In one of my last posts on this blog – ages ago, it seems – I wrote about shouldering on during times of self-doubt. Today, I want to propose the exact opposite. Permission to stop. During this busy holiday season, taking a breath is particularly relevant, whether that means a hiatus from writing or baking only eight different types of cookies instead of ten.
I’ve been absent from this space for so long because I’ve had one of those writing phases that we all dream about – head down, productivity up, plunging through pages with the muse at my elbow. In October, I spent all of my writing time (a mere 30 minutes a day, given my work and family schedules) barreling through the first draft of my WIP, a middle grade novel whose coy plot finally presented itself to me, whole and free of tangles. Then, in November, while everyone else was immersed in NaNo, I set to editing. On the last day of that month, I emerged – exhausted and giddy – with a completed second draft.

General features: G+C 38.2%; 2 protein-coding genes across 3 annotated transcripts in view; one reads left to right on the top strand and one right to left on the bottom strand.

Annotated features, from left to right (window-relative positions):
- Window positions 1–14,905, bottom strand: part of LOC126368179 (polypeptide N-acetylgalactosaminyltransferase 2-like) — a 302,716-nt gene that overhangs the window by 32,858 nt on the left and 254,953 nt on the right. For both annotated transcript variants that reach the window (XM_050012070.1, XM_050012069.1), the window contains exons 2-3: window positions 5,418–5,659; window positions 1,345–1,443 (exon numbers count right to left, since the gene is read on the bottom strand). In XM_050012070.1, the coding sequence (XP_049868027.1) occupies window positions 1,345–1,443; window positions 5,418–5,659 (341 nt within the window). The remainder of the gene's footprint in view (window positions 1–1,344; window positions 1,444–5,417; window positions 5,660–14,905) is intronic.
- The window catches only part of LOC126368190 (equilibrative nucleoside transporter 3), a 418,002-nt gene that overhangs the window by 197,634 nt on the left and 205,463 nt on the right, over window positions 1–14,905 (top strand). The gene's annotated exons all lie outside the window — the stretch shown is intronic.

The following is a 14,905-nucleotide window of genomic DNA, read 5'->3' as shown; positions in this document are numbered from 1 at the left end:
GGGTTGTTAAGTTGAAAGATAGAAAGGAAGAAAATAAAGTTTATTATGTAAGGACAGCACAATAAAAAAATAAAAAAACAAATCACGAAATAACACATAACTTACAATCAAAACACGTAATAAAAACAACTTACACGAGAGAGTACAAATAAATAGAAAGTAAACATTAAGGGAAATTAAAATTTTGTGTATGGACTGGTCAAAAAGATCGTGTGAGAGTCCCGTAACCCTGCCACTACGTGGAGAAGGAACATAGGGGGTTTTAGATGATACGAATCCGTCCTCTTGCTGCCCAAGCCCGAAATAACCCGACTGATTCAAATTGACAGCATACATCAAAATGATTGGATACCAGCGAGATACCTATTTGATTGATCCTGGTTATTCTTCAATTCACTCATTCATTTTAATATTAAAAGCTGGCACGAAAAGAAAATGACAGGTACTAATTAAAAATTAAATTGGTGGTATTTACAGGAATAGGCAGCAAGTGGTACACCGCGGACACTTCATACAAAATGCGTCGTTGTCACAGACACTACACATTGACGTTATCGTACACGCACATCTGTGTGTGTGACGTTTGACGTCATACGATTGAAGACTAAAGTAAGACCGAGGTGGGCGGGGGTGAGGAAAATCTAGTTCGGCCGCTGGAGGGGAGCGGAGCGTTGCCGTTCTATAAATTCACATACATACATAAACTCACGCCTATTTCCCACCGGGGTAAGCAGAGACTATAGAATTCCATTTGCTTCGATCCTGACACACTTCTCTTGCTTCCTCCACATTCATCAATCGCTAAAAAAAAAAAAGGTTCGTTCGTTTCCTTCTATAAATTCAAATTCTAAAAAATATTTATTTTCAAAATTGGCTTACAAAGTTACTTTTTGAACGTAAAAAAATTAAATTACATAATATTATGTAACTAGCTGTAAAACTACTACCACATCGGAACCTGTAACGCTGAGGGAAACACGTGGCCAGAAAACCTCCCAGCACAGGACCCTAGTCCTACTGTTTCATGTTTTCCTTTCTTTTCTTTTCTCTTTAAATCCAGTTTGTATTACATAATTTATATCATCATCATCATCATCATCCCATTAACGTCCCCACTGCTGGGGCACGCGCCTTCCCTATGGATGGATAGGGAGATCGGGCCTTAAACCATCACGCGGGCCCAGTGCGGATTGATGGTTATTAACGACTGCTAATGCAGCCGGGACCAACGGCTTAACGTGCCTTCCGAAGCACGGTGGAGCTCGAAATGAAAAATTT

I printed it out (oh, the delightful warm heft of a printed draft!) and stuck it in a drawer. Even though my fingers have been itching for it ever since, I’m resolved to leave it there until January. Because I need a break, even if I must force myself to take one.
As is well documented, publishing moves at a glacial pace, and that can create an ironic sense of urgency. Knowing that a story is going to be trapped in purgatory for months or years compels the writer to get it out there sooner, because why add to that excruciating wait time? And then there are those on Twitter and elsewhere who urge you to write every day, to get your butt in the seat, to start the next book already. All good and well-meaning advice – up to a point. The flip side is less often discussed: walk away, close the laptop, binge watch TV, experience the stuff that will later color your writing. Those head-down moments of inspiration and productivity are thrilling, but also consuming. Sometimes, you need to raise your eyes. And if you’re inclined, bake eight different types of cookies.
And when you come back to your story, your characters, and the world you’ve built, hopefully it will greet you as though you’d never left. And if not, well, you know what to do.